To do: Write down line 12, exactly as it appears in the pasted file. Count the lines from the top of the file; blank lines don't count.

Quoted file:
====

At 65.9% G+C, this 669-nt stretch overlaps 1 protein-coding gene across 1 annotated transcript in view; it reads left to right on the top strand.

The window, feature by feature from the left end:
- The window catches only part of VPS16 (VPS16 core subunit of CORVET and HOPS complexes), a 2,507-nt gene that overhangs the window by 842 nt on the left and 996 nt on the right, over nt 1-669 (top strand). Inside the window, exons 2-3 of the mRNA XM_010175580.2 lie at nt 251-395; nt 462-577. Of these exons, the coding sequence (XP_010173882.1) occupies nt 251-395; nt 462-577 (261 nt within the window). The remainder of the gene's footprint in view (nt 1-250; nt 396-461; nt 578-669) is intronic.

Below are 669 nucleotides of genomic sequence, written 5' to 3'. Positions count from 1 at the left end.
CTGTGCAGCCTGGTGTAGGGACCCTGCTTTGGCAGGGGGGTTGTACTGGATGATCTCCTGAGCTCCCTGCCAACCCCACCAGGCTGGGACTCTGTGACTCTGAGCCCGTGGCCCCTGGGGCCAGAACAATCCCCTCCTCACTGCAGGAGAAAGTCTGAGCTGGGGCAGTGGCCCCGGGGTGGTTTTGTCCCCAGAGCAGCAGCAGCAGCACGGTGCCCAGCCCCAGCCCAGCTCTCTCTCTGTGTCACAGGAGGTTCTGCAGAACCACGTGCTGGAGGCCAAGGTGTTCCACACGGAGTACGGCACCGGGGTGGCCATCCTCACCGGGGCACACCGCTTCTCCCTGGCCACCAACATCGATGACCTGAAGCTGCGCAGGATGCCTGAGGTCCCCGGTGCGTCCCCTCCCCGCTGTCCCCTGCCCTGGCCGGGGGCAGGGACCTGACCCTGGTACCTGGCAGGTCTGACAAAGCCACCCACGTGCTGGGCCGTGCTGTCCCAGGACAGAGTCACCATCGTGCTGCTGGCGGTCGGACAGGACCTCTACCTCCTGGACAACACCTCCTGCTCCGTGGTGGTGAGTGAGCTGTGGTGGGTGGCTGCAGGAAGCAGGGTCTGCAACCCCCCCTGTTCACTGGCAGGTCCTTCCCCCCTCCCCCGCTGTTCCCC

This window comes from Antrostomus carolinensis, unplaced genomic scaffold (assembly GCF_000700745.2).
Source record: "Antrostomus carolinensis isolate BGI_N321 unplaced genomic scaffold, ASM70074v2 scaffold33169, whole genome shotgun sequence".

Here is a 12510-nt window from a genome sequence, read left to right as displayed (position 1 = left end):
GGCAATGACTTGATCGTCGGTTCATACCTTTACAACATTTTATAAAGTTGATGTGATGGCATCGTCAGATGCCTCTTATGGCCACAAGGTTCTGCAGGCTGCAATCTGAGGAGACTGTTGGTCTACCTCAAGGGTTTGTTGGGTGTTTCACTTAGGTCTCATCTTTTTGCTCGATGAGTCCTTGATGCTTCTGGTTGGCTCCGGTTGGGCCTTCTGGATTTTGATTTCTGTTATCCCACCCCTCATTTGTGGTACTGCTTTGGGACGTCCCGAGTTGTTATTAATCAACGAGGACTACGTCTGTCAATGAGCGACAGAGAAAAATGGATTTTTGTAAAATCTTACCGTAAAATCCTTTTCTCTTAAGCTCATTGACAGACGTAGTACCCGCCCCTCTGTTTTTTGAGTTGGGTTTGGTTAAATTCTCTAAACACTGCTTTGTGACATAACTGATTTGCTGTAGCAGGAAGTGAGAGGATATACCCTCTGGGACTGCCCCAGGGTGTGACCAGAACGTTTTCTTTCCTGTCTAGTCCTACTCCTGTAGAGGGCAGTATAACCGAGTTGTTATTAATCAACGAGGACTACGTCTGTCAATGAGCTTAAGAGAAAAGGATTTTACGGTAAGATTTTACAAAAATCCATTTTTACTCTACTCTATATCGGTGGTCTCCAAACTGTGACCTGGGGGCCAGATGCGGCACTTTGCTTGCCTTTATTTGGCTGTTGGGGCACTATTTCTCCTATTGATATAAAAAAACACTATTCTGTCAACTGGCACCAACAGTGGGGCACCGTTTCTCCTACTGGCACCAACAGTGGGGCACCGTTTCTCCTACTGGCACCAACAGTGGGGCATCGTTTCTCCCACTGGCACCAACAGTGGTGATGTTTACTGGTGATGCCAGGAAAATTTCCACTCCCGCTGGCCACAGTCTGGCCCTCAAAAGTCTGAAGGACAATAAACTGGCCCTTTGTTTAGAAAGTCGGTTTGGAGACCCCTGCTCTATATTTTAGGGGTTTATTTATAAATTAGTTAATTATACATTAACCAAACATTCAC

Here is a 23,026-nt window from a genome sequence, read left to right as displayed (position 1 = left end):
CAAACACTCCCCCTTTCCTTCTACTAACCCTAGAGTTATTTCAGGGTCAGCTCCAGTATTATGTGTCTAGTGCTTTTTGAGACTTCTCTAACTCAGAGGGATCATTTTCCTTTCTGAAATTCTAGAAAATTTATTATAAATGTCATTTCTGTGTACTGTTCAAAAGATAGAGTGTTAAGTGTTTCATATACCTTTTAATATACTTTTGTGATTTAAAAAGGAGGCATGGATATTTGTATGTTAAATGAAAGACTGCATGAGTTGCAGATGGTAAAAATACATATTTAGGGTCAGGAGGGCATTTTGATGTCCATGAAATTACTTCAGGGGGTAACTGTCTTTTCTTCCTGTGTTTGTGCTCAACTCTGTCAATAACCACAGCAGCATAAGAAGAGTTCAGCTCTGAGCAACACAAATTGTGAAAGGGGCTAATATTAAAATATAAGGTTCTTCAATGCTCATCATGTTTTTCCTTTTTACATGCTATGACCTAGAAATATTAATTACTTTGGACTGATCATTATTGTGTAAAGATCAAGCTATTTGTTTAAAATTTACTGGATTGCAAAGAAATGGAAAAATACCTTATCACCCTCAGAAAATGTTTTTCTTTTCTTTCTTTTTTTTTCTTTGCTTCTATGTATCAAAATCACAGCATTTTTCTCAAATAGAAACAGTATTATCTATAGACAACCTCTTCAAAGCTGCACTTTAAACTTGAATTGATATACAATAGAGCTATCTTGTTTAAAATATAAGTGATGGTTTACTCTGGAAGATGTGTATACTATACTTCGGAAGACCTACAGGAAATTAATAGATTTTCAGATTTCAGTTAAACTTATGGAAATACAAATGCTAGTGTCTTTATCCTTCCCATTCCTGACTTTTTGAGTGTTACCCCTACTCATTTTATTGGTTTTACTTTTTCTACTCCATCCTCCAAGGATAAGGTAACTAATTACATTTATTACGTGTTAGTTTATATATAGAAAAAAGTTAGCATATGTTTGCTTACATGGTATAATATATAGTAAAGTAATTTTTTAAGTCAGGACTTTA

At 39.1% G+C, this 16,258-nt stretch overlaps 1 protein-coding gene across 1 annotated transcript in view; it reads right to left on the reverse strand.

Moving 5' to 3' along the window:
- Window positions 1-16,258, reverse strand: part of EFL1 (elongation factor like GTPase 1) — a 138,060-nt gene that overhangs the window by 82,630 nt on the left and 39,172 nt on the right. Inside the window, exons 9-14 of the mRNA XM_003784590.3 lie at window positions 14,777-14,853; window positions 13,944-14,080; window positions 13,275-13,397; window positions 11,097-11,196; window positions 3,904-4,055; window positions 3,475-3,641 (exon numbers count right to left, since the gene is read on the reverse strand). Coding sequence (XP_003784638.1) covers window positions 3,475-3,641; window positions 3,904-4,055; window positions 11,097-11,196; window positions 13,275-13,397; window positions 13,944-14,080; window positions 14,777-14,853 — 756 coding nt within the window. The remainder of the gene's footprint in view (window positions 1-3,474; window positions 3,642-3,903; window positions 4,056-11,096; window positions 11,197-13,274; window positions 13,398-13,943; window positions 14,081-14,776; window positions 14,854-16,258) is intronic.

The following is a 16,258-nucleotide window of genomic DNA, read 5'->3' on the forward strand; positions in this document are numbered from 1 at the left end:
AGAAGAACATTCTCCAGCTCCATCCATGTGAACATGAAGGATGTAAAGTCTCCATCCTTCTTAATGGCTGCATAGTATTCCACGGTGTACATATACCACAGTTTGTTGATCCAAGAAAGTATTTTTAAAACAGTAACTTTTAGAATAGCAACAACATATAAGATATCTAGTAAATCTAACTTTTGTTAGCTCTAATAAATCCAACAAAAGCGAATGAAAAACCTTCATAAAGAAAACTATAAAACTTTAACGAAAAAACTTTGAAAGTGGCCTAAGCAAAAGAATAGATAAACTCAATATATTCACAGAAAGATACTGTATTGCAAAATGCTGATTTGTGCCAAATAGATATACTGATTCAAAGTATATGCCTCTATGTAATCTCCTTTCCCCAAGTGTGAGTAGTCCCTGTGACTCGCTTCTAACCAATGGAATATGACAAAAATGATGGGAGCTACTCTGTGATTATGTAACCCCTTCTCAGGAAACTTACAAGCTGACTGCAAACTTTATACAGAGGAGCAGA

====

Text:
At 39.1% G+C, this 16,258-nt stretch overlaps 1 protein-coding gene across 1 annotated transcript in view; it reads right to left on the reverse strand.